Arctic cold, lake-enhanced snow, a rapid freeze up and blowing snow are all hazards across the Midwest and Northeast in the wake of the weekend snowstorm.
While the snowstorm departs and focuses on Atlantic Canada, residents and motorists from the Great Lakes to the Northeast should not let their guard down.
Fresh arctic cold will keep pouring across these regions through Monday, while snow showers bring additional accumulations to the Great Lakes.
The cold threatens to cause wet and slushy areas to turn icy, while heavy powdery snow that recently fell will easily get blown around by gusty winds.
More accumulating snow will then spread from Minneapolis to New York City and Boston Monday through Tuesday night.
There is significant concern for wet and slushy spots to turn icy as invading colder air plummets temperatures blow freezing.
This threat is greatest across southern New England, southeastern New York, eastern Pennsylvania and northern New Jersey where the snowstorm ended as rain and/or temperatures on Sunday rose to or past the freezing mark.
Sub-freezing air invaded southern New England, causing an immediate freeze up threat in Boston and Providence.
The fresh arctic air from the northern Plains shifted to the Northeast on Monday, causing temperatures to be held to the single digits in the St. Lawrence Valley and struggling to reach the freezing mark in New York City, Philadelphia and Washington, D.C.
The Midwest is dealing with dangerously colder AccuWeather.com RealFeel® temperatures this Sunday due to brisk winds, which the Northeast will have to endure on Monday.
The cold winds will also have no trouble blowing and drifting the powdery snow that fell over the weekend across the Midwest, upstate New York and northern New England. This includes areas in the vicinity of Detroit, Mich., and Albany, N.Y.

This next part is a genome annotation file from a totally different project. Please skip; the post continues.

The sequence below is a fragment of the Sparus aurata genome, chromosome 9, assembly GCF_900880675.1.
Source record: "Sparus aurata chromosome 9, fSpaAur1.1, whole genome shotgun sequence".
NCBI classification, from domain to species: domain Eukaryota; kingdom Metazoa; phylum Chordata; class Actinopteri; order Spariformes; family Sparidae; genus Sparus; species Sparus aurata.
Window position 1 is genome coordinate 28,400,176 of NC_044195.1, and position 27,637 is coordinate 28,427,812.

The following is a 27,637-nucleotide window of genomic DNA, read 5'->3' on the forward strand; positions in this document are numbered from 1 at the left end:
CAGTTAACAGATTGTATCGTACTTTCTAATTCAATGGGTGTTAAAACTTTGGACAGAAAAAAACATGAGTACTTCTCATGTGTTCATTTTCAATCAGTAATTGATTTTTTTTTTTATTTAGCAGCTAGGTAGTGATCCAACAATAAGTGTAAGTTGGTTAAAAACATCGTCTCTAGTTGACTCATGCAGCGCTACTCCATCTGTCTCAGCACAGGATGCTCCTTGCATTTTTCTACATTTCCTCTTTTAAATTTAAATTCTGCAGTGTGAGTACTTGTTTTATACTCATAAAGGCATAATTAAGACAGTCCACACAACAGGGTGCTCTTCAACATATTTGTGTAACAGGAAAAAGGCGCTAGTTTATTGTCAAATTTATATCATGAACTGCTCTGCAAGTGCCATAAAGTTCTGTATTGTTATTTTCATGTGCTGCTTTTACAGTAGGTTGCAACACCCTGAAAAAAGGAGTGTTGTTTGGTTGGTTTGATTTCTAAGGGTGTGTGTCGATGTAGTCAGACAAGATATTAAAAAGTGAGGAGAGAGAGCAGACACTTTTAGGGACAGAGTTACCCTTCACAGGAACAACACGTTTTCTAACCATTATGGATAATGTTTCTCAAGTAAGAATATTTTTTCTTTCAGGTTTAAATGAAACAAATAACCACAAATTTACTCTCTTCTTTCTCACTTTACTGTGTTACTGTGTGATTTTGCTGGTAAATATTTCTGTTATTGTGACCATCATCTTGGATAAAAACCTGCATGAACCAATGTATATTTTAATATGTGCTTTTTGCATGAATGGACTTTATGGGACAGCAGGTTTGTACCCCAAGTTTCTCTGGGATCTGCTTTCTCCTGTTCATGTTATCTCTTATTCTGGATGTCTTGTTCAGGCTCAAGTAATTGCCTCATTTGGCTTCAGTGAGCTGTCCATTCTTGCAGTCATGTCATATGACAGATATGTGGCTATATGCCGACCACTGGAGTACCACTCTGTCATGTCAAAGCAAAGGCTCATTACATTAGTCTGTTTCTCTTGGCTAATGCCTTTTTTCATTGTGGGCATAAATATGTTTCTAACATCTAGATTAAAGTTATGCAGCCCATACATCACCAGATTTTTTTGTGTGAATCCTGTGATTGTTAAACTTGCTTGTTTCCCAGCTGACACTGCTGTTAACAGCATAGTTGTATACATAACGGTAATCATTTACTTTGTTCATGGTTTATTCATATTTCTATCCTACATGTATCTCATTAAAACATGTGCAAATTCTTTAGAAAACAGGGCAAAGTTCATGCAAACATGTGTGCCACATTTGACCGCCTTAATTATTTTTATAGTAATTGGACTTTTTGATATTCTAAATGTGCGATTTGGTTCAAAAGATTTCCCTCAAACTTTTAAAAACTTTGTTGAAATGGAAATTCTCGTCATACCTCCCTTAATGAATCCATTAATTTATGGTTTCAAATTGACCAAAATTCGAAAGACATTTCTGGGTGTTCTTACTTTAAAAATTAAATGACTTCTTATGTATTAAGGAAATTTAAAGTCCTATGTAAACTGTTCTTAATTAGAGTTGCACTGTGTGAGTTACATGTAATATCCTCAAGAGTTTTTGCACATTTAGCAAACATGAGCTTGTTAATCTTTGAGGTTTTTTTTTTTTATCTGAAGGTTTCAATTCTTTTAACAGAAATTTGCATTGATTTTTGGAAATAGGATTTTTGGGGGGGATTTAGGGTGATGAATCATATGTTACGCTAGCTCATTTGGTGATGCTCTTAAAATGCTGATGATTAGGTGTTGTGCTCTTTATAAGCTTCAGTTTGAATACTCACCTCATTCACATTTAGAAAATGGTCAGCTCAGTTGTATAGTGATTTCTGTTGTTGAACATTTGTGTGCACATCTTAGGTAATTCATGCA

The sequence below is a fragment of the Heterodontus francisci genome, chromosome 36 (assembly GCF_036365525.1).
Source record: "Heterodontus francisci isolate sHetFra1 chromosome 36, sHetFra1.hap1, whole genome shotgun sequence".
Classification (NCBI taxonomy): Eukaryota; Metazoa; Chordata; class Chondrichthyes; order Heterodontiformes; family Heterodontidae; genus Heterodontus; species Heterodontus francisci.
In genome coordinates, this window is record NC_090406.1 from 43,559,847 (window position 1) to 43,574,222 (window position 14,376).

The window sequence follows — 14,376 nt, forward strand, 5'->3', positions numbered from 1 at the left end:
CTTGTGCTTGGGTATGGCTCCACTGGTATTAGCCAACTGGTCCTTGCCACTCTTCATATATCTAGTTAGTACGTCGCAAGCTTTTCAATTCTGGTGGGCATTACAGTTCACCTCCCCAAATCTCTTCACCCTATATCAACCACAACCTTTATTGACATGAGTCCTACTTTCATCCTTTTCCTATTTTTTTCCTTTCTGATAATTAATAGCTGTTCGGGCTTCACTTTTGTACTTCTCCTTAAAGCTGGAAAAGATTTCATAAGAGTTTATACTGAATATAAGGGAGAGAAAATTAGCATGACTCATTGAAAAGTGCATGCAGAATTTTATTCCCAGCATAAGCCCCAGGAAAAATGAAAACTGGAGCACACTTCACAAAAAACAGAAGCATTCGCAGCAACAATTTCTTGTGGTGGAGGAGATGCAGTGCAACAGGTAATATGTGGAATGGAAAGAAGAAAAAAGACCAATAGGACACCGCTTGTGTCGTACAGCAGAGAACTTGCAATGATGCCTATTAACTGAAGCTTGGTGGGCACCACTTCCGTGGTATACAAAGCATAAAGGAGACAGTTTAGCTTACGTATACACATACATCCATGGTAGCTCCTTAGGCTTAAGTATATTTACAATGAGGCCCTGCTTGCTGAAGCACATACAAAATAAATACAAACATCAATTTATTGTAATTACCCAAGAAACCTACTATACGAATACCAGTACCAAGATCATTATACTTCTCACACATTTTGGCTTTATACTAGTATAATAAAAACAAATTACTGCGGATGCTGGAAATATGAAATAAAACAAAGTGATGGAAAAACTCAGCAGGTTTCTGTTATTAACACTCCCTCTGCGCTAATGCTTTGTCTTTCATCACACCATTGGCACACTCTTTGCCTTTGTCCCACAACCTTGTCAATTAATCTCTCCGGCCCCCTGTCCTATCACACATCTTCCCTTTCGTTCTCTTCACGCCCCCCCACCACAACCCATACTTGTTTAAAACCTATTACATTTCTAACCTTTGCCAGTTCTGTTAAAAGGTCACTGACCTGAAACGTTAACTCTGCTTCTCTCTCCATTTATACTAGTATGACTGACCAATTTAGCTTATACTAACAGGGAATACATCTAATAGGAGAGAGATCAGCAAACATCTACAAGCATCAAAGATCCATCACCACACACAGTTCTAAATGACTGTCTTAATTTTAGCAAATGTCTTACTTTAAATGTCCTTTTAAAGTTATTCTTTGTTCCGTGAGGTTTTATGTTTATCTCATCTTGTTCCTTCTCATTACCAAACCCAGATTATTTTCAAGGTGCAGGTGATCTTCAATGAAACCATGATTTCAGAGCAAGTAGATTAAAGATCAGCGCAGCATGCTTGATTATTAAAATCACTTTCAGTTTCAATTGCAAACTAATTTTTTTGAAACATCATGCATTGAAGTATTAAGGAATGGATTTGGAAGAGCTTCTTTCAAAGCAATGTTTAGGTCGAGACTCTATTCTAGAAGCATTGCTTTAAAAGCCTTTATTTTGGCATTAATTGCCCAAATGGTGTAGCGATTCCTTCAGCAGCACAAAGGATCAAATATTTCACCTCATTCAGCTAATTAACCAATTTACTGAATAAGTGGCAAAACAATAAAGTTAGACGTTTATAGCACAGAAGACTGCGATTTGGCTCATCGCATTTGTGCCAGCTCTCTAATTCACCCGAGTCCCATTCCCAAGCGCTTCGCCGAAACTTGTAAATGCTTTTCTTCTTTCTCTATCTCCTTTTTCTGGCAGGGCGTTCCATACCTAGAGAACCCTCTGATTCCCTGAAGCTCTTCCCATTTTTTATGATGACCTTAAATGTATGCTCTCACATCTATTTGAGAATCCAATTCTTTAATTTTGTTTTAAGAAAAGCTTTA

The 18.0 inches measured by a WeatherNet6, a volunteer weather observer, at Woodford, Vt., topped the snowstorm's total list.
Elsewhere in the Northeast, the snow ending as a period of freezing rain or plain rain prevents blowing snow becoming an issue.
The wind-swept snow threatens to create additional hazards for motorists by reducing visibility and once again coating roads that crews had already cleaned. That is especially true in rural and open areas.
As the fresh arctic air pours eastward, snow showers will stream across the Great Lakes with the lake-effect mechanism enhancing the snow downwind of the lakes.
Several inches of snow is expected to fall through Monday on top of the snow from the weekend winter storm and the preceding severe lake-effect snow event. Motorists should prepare for slow travel on portions of I-75, I-81 and I-90.
As the lake-enhanced snow winds down, another system will return snow to the Great Lakes and Northeast Monday through Tuesday night. This will generally be a nuisance snow, but will evolve into a more disruptive event across eastern New England.
A major snowstorm will hit the Chicago area head on this weekend, leading to travel delays and major disruptions to daily activities.
A cold storm will bring a heavy snowfall to the Cleveland area from Sunday into early Monday morning with major travel disruptions.
A massive area of low pressure will continue to keep much of Europe in a stormy, unsettled pattern through this weekend.
The Blizzard of 2015 took aim at the Northeast Monday into Tuesday, bringing travel to a halt throughout the region, including major metropolitan areas, such as New York City and Boston.
Those in part of northern New England may be reminded of the Blizzard of 2015 early this weekend.
A snowstorm will sweep from the Midwest to the Northeast spanning this weekend into Groundhog Day and will cause major travel delays and disruptions to daily activities.
Tamarack, CA (1911)
Greatest one-month snowfall in continental U.S.: 390 inches.
Upper Stewiacke, Nova Scotia (1920)
Minus 42 degrees --coldest ever in province.
Major Oregon Snowstorm: 25.0 inches at Salem, 16.0 inches at Portland.